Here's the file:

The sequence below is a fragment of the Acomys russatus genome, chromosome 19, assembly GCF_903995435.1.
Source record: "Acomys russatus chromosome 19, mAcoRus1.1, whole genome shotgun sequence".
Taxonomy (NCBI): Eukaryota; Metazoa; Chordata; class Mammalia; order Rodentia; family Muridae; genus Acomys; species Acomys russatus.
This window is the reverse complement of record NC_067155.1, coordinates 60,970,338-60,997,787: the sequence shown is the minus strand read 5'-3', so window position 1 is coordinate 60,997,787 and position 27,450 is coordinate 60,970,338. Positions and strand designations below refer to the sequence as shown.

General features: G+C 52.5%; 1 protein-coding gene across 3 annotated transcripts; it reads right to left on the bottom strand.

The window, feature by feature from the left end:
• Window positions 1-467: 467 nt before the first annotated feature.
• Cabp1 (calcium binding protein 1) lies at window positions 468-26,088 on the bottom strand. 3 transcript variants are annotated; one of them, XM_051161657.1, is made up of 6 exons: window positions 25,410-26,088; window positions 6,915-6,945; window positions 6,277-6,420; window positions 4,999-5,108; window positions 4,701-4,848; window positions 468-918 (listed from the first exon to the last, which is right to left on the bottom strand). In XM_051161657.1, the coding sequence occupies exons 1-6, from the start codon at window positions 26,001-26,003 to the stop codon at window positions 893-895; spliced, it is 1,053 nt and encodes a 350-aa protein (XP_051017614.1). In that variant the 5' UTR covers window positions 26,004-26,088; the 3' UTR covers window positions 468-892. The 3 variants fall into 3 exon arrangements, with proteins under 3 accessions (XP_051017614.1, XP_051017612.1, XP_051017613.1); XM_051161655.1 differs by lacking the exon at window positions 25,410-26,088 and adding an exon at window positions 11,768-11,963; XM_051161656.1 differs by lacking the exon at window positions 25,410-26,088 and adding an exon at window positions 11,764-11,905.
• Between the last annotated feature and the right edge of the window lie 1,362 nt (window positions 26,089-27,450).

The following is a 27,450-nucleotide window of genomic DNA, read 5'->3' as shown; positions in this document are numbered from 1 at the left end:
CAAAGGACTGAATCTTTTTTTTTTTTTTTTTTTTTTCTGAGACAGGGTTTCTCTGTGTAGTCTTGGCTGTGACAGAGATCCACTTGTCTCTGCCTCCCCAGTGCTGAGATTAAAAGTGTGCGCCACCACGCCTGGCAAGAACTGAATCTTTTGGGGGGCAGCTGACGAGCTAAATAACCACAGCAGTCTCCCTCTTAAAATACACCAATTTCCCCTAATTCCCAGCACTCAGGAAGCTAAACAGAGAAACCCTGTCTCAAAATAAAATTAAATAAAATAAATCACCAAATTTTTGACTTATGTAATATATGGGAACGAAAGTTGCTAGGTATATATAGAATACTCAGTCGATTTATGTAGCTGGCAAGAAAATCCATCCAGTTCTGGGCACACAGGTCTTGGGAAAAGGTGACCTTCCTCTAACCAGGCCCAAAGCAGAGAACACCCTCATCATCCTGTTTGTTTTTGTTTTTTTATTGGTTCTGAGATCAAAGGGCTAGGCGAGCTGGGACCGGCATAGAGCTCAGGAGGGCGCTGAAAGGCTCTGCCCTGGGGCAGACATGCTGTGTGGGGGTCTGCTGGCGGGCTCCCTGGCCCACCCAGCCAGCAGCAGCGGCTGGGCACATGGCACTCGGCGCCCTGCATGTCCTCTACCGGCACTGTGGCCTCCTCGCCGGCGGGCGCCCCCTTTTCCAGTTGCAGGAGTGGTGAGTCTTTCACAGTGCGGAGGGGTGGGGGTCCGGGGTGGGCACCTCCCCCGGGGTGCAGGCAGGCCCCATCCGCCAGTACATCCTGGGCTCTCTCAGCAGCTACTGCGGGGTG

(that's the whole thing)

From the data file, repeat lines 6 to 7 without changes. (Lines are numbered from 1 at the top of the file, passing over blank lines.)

The window, feature by feature from the left end:
• Window positions 1-467: 467 nt before the first annotated feature.